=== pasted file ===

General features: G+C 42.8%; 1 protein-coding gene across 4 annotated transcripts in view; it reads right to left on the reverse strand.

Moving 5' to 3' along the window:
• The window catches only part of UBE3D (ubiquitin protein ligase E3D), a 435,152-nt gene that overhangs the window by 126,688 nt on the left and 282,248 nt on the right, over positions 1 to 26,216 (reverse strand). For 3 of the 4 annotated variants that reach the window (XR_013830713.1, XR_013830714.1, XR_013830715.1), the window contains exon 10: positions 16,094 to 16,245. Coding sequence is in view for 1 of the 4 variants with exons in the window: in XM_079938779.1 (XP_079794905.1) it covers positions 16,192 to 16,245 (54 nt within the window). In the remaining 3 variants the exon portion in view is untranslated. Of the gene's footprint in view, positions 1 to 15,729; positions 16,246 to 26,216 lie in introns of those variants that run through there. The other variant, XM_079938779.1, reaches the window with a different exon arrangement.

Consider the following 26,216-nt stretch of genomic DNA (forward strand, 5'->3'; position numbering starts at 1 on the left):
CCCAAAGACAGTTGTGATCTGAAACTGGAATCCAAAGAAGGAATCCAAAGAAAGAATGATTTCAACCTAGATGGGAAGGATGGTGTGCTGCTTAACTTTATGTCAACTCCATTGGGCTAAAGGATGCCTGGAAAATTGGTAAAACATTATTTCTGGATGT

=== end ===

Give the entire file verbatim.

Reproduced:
General features: G+C 42.8%; 1 protein-coding gene across 4 annotated transcripts in view; it reads right to left on the reverse strand.

Moving 5' to 3' along the window:
• The window catches only part of UBE3D (ubiquitin protein ligase E3D), a 435,152-nt gene that overhangs the window by 126,688 nt on the left and 282,248 nt on the right, over positions 1 to 26,216 (reverse strand). For 3 of the 4 annotated variants that reach the window (XR_013830713.1, XR_013830714.1, XR_013830715.1), the window contains exon 10: positions 16,094 to 16,245. Coding sequence is in view for 1 of the 4 variants with exons in the window: in XM_079938779.1 (XP_079794905.1) it covers positions 16,192 to 16,245 (54 nt within the window). In the remaining 3 variants the exon portion in view is untranslated. Of the gene's footprint in view, positions 1 to 15,729; positions 16,246 to 26,216 lie in introns of those variants that run through there. The other variant, XM_079938779.1, reaches the window with a different exon arrangement.

Consider the following 26,216-nt stretch of genomic DNA (forward strand, 5'->3'; position numbering starts at 1 on the left):
CCCAAAGACAGTTGTGATCTGAAACTGGAATCCAAAGAAGGAATCCAAAGAAAGAATGATTTCAACCTAGATGGGAAGGATGGTGTGCTGCTTAACTTTATGTCAACTCCATTGGGCTAAAGGATGCCTGGAAAATTGGTAAAACATTATTTCTGGATGT